Wednesday morning, I drive to my former employer. I need no maps as I remember the on-ramps, merges, and highway exits from six years of commuting.
In an hour at the office, I say hello to my former work colleagues. Although some have moved on like I did, the remaining faces and laboratory still look the same. People ask about the outside world, my travels, and my future plans.
I’m happy to see those with whom I worked so many years, but I have lost interest in the projects. Leaving work wasn’t just the moment of driving away but a long process of disconnecting.
After lunch and a long hike in the hills with Alex, I drive back to San Francisco. The digital highway sign on the on-ramp in Redwood City reads: 72 min SF. I sit in traffic for over an hour, much like I did almost every day after work just to get home.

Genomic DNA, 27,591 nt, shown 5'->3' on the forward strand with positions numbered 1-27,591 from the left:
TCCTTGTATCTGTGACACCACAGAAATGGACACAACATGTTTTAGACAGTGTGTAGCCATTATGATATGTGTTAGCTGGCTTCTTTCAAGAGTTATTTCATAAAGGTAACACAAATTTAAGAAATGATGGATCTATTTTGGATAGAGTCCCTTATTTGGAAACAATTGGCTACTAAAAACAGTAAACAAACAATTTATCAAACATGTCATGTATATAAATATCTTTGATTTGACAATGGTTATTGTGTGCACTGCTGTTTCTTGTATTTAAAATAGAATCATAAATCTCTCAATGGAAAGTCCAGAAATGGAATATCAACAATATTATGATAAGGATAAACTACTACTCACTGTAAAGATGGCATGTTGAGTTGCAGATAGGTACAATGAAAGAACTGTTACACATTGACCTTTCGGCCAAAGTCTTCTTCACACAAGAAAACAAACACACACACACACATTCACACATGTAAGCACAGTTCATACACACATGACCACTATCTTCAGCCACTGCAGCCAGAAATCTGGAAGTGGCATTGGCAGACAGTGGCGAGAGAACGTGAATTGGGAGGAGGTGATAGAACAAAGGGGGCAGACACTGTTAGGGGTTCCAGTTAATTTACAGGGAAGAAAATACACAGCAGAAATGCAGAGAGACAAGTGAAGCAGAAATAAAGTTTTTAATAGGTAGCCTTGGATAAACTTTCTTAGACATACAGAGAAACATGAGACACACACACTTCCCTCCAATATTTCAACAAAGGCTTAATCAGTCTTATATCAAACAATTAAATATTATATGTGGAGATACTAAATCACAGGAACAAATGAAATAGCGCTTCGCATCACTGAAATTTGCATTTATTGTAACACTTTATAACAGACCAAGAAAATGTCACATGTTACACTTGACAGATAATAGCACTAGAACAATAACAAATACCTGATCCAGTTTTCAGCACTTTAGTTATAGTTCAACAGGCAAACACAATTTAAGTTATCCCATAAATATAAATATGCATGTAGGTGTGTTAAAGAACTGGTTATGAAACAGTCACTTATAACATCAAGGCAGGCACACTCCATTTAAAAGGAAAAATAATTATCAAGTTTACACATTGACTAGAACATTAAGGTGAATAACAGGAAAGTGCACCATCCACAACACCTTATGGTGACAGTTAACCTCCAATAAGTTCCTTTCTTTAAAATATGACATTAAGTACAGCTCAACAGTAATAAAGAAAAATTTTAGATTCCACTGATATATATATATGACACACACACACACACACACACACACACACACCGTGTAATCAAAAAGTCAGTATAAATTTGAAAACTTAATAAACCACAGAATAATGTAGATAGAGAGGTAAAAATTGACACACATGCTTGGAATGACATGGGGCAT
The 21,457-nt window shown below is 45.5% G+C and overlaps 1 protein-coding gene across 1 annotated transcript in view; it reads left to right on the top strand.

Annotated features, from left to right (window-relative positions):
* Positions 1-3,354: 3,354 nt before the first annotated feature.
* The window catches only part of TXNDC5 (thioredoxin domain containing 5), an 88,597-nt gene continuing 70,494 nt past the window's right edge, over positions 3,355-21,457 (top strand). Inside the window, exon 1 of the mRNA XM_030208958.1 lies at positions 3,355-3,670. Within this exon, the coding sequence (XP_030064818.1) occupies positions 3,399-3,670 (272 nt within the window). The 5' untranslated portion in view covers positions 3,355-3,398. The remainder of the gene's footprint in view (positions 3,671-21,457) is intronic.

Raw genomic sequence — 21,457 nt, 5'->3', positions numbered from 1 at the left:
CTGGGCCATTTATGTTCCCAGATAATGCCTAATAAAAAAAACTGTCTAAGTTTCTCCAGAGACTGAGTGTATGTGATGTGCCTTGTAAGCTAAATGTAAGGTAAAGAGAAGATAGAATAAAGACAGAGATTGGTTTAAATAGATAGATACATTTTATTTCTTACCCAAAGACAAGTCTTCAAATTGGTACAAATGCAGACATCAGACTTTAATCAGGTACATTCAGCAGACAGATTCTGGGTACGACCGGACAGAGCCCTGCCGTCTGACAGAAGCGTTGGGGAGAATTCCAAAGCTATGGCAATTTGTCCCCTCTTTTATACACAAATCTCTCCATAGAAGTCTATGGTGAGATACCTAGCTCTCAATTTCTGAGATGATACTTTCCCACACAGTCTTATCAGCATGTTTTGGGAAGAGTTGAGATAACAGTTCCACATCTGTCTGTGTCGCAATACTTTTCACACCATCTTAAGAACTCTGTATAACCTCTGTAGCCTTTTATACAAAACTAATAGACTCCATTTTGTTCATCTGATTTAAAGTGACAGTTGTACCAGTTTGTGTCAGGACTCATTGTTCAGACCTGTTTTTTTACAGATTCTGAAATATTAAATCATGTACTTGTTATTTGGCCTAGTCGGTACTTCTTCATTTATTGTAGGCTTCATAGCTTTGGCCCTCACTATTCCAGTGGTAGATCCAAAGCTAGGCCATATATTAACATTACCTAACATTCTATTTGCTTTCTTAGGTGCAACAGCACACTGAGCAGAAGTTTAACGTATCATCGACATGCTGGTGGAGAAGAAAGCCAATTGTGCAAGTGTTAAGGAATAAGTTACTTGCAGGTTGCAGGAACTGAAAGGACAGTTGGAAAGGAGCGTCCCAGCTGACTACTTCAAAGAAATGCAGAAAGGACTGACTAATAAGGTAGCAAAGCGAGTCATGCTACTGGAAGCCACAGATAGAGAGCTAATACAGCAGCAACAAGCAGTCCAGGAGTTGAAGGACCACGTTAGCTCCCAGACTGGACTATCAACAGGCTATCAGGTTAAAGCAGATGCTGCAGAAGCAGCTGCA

I’m grateful for the long slog home as it reminds me how much of my life I lost to commuting, an amount that can be quantified and valued. If I get hired by this San Francisco company, I will trade a 1-hour car commute for a 15-minute bike ride. I’ll turn a 50-hour work week into 42.5-hour work week. My San Francisco salary is effectively 18% higher than in Menlo Park, so I would be pleased with 85% locally of what I was once earning further away.
Commuting is not only time intensive but also expensive. Train tickets cost me $12.50 each day, $62.50 each week, and $3,125 each year. Driving may cost this much or more.
I should adjust prospective San Francisco salaries up by 18% plus $3,125 to reflect properly the pain of commuting.